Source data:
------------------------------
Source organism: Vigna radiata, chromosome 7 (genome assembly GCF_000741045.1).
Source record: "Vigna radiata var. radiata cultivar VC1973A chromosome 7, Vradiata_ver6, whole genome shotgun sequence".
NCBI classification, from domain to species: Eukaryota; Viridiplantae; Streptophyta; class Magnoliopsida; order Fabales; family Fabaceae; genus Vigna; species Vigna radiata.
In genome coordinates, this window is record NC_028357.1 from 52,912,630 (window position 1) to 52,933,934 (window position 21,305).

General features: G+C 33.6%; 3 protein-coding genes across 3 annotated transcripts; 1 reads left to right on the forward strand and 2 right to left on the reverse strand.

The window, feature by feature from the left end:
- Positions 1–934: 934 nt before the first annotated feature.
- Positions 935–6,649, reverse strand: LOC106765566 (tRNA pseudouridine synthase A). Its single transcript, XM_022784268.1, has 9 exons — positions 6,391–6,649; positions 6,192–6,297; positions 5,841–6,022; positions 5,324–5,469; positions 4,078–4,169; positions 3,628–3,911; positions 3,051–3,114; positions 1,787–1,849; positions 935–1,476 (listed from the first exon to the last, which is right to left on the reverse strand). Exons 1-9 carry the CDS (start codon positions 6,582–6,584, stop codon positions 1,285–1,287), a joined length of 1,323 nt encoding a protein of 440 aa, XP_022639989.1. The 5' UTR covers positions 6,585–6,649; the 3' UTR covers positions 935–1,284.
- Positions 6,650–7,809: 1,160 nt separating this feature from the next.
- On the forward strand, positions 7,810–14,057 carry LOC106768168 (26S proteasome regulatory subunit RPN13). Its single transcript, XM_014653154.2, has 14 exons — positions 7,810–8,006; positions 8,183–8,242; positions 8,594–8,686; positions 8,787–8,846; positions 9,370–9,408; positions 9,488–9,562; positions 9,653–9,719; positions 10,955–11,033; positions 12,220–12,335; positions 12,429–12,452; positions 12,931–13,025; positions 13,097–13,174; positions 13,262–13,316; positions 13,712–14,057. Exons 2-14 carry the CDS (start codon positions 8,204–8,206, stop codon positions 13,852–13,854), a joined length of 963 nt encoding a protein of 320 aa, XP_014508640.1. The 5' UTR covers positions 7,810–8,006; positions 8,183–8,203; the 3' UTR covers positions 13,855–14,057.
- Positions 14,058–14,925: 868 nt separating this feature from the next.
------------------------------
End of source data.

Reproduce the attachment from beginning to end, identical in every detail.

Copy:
Source organism: Vigna radiata, chromosome 7 (genome assembly GCF_000741045.1).
Source record: "Vigna radiata var. radiata cultivar VC1973A chromosome 7, Vradiata_ver6, whole genome shotgun sequence".
NCBI classification, from domain to species: Eukaryota; Viridiplantae; Streptophyta; class Magnoliopsida; order Fabales; family Fabaceae; genus Vigna; species Vigna radiata.
In genome coordinates, this window is record NC_028357.1 from 52,912,630 (window position 1) to 52,933,934 (window position 21,305).

General features: G+C 33.6%; 3 protein-coding genes across 3 annotated transcripts; 1 reads left to right on the forward strand and 2 right to left on the reverse strand.

The window, feature by feature from the left end:
- Positions 1–934: 934 nt before the first annotated feature.
- Positions 935–6,649, reverse strand: LOC106765566 (tRNA pseudouridine synthase A). Its single transcript, XM_022784268.1, has 9 exons — positions 6,391–6,649; positions 6,192–6,297; positions 5,841–6,022; positions 5,324–5,469; positions 4,078–4,169; positions 3,628–3,911; positions 3,051–3,114; positions 1,787–1,849; positions 935–1,476 (listed from the first exon to the last, which is right to left on the reverse strand). Exons 1-9 carry the CDS (start codon positions 6,582–6,584, stop codon positions 1,285–1,287), a joined length of 1,323 nt encoding a protein of 440 aa, XP_022639989.1. The 5' UTR covers positions 6,585–6,649; the 3' UTR covers positions 935–1,284.
- Positions 6,650–7,809: 1,160 nt separating this feature from the next.
- On the forward strand, positions 7,810–14,057 carry LOC106768168 (26S proteasome regulatory subunit RPN13). Its single transcript, XM_014653154.2, has 14 exons — positions 7,810–8,006; positions 8,183–8,242; positions 8,594–8,686; positions 8,787–8,846; positions 9,370–9,408; positions 9,488–9,562; positions 9,653–9,719; positions 10,955–11,033; positions 12,220–12,335; positions 12,429–12,452; positions 12,931–13,025; positions 13,097–13,174; positions 13,262–13,316; positions 13,712–14,057. Exons 2-14 carry the CDS (start codon positions 8,204–8,206, stop codon positions 13,852–13,854), a joined length of 963 nt encoding a protein of 320 aa, XP_014508640.1. The 5' UTR covers positions 7,810–8,006; positions 8,183–8,203; the 3' UTR covers positions 13,855–14,057.
- Positions 14,058–14,925: 868 nt separating this feature from the next.